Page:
The purpose of the New Year’s Eve event was to “get our staff hours and generate some cash flow to pay them,” said 620 Jones owner, Peter Glikshtern.

The city has introduced millions of dollars in emergency funding for small businesses and service workers through the pandemic. For many business owners, it has not been enough.

In October, the city announced $1.6 million in grants through the SF Shines Program to help restaurateurs build outdoor dining platforms. A city survey of 1,600 local small business owners found the vast majority were reliant on such outdoor spaces to survive, according to a San Francisco Chronicle report.

But the latest stay-at-home order banned the use of those platforms and left many workers jobless as bars that did not serve food were forced to shut down and restaurants that couldn’t survive on take-out alone closed their doors.

“I feel like the industry got abandoned,” Enano said.

Some experts skeptical of lockdowns

The shutdown of outdoor dining has divided public health experts and been called an arbitrary measure by business owners.

As long as it is done safely, “there is no evidence that outdoor dining was driving the risk in California,” said Dr. Monica Gandhi, an infectious disease expert from the University of California, San Francisco.

A vocal critic of lockdowns that prohibit outdoor dining, Gandhi said the measures ignore the impacts of unemployment on poor and working-class families. While studies show that outdoor transmission happens, she said it is rare, and that there is little evidence to suggest outdoor dining has contributed to the spread of coronavirus.

Although a party full of boozed up revelers could lead to decreased inhibitions and unsafe socializing, “It’s very understandable that people who are living on the edge of economic security do anything they can to make a living,” she said.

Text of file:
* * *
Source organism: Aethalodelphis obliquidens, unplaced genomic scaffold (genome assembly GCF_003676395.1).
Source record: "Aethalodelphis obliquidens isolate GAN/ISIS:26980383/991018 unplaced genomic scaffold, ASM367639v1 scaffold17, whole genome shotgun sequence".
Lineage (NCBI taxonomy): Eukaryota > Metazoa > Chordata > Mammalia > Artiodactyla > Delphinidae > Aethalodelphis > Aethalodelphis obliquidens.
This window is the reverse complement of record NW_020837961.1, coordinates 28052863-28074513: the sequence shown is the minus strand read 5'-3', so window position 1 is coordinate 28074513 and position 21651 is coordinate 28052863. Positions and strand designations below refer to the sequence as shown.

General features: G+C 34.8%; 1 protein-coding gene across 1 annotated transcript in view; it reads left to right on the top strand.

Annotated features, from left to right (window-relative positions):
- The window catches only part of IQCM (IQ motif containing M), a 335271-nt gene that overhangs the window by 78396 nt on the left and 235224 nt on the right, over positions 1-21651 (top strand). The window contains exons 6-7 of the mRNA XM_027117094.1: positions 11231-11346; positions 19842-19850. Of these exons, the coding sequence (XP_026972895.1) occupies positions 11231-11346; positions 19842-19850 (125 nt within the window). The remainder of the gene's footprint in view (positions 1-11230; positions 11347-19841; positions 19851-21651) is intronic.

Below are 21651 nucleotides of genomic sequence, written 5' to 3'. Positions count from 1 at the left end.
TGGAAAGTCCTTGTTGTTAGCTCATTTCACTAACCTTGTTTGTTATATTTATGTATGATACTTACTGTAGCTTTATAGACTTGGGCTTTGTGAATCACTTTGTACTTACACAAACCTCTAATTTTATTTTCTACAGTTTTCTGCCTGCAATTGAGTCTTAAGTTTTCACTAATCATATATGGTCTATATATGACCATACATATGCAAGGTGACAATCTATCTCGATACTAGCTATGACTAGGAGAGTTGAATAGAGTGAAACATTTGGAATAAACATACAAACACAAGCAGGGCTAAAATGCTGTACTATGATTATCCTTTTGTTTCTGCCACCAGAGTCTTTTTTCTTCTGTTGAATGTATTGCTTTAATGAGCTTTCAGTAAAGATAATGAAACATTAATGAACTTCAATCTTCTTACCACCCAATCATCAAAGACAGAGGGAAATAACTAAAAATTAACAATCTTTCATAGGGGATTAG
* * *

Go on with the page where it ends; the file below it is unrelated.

RedBone, a burlesque dancer who was scheduled to perform at the 620 Jones party, worked as a producer for several burlesque shows at local clubs and traveled the globe to perform before the pandemic began. This year, she transitioned to online work and applied for unemployment and food stamps.

“You plan and work at something for so long and all of a sudden it’s just gone,” she said of the work she’s lost. “I was really heartbroken.”

She was prepared to be safe when she performed at the party. “I had my sanitizer on-hand, I had a clear face shield as well as a mask,” she said. “I was going to be PPE’d up.” She also planned to quarantine after the event.

RedBone understands that some would be upset to hear about a party that violated public health guidelines, but she needed the work, she needed to see her loved ones and she believed that an opportunity to gather, outdoors and socially distanced, was important for everyone’s mental health.

“There’s so many people just trying to do their best,” she said. “But I do think that we are at another breaking point.”